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The (Un)Predictability of Primaries with Many Candidates: Simulation Evidence


  • Cooper, Alexandra
  • Munger, Michael C


It is common to describe the dynamic processes that generate outcomes in U.S. primaries as "unstable" or "unpredictable". In fact, the way we choose candidates may amount to a lottery. This paper uses a simulation approach, assuming 10,000 voters who vote according to a naive, deterministic proximity rule, but who choose party affiliation probabilistically. The voters of each party then must choose between two sets of ten randomly chosen candidates, in "closed" primaries. Finally, the winners of the two nominations compete in the general election, in which independent voters also participate. The key result of the simulations reported here is the complete unpredictability of the outcomes of a sequence of primaries: the winner of the primary, or the party's nominee, varied as much as two standard deviations from the median partisan voter. The reason is that the median, or any other measure of the center of the distribution of voters, is of little value in predicting the outcome of multicandidate elections. These results suggest that who runs may have more to do with who wins than any other consideration. Copyright 2000 by Kluwer Academic Publishers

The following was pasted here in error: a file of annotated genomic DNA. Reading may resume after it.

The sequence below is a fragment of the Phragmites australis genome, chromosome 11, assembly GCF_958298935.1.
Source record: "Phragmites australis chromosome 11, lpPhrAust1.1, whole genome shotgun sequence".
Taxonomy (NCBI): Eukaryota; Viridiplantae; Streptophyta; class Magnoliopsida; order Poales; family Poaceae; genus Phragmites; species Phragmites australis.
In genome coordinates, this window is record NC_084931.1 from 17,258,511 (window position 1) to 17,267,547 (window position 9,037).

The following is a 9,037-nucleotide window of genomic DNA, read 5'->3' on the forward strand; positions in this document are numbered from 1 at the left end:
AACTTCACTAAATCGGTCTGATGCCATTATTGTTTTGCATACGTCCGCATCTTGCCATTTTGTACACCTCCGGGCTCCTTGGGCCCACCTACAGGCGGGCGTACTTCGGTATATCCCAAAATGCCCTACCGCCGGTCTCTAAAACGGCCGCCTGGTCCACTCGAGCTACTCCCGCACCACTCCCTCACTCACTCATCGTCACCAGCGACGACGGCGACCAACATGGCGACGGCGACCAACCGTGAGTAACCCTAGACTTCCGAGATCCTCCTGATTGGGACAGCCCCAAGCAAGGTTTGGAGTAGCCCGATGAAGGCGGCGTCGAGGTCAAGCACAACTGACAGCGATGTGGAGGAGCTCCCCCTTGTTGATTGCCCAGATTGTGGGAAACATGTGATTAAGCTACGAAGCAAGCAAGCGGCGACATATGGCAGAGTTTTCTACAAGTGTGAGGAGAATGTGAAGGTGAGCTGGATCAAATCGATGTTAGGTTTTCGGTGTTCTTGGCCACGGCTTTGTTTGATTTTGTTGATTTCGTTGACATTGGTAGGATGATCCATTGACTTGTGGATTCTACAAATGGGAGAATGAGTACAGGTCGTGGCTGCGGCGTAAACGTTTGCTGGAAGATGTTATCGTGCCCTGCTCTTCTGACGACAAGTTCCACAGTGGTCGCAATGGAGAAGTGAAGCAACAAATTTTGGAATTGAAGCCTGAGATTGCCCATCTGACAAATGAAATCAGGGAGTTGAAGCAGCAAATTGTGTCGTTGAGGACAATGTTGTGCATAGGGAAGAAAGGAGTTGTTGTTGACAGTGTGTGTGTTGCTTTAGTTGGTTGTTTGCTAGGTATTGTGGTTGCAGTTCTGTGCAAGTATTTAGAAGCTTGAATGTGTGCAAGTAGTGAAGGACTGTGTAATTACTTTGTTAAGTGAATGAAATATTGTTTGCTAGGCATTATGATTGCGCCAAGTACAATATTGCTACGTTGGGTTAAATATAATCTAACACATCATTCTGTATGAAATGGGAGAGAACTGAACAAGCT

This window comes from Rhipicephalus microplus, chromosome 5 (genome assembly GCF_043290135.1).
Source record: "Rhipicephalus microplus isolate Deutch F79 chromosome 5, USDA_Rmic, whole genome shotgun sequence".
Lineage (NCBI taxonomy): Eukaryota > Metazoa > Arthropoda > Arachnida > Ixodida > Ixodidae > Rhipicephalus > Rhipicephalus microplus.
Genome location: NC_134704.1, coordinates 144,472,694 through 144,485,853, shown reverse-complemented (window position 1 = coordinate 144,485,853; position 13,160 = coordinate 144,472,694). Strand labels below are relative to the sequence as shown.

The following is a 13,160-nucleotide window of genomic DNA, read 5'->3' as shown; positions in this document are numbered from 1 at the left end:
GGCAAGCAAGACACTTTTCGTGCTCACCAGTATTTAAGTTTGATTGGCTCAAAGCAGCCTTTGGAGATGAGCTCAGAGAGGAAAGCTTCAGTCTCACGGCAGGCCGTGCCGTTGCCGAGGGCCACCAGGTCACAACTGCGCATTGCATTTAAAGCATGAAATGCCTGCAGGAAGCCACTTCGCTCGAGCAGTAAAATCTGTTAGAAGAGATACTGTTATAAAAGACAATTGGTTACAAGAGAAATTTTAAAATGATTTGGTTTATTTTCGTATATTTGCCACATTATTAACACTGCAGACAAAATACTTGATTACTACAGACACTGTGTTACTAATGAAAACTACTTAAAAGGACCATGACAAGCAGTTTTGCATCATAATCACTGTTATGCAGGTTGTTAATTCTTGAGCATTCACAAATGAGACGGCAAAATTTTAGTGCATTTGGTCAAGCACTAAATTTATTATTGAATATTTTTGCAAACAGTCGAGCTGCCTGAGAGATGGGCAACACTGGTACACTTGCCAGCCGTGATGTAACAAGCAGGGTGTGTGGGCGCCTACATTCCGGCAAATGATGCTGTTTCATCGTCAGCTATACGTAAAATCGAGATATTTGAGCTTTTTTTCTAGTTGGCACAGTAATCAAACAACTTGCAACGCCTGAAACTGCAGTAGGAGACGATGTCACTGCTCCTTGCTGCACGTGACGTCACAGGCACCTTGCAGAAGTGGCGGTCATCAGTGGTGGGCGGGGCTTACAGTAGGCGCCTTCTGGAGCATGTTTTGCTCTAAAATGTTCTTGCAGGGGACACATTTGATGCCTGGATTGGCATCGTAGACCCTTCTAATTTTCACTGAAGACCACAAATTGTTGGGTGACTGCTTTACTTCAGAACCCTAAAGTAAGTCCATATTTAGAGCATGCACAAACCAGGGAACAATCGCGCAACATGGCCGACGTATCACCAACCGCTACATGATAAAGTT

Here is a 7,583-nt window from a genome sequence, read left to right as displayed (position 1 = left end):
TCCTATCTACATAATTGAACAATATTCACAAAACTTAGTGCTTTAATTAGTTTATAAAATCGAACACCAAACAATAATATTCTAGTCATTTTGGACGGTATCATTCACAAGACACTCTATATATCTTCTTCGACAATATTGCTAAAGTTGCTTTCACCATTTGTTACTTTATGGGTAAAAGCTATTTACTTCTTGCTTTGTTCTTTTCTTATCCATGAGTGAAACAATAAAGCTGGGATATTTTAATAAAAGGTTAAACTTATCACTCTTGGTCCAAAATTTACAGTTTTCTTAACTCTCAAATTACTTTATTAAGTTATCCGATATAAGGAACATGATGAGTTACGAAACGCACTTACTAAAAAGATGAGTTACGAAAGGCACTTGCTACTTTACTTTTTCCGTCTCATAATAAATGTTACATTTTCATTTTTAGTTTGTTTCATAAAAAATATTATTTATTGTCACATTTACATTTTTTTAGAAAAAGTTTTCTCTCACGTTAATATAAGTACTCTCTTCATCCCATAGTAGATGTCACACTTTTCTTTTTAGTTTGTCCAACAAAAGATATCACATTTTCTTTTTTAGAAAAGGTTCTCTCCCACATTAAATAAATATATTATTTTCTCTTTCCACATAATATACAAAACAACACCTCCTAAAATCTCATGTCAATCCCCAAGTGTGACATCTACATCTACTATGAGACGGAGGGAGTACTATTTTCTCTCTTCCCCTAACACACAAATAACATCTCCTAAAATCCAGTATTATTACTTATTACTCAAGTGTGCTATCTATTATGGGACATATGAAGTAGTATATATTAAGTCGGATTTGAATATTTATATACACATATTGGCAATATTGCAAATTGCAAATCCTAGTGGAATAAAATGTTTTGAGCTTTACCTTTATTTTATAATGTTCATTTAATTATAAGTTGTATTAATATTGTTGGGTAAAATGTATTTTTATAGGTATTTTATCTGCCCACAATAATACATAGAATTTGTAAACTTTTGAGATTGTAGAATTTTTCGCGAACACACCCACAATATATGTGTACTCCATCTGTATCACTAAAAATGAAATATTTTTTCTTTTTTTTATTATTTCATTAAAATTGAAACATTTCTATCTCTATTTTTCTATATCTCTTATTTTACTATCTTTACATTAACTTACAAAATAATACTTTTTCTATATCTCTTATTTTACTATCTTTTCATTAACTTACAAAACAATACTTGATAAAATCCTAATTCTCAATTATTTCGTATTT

Suggested Citation

  • Cooper, Alexandra & Munger, Michael C, 2000. "The (Un)Predictability of Primaries with Many Candidates: Simulation Evidence," Public Choice, Springer, vol. 103(3-4), pages 337-355, June.
  • Handle: RePEc:kap:pubcho:v:103:y:2000:i:3-4:p:337-55

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    References listed on IDEAS

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    9. Lupia, Arthur & McCubbins, Mathew D, 1994. "Learning from Oversight: Fire Alarms and Police Patrols Reconstructed," Journal of Law, Economics, and Organization, Oxford University Press, vol. 10(1), pages 96-125, April.
    10. Joseph Stiglitz, 1998. "Distinguished Lecture on Economics in Government: The Private Uses of Public Interests: Incentives and Institutions," Journal of Economic Perspectives, American Economic Association, vol. 12(2), pages 3-22, Spring.
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    Cited by:

    1. Lawrence Kenny & Babak Lotfinia, 2005. "Evidence on the importance of spatial voting models in presidential nominations and elections," Public Choice, Springer, vol. 123(3), pages 439-462, June.
    2. Arianna Degan, 2003. "A Dynamic Model of Voting," PIER Working Paper Archive 04-015, Penn Institute for Economic Research, Department of Economics, University of Pennsylvania, revised 01 May 2004.

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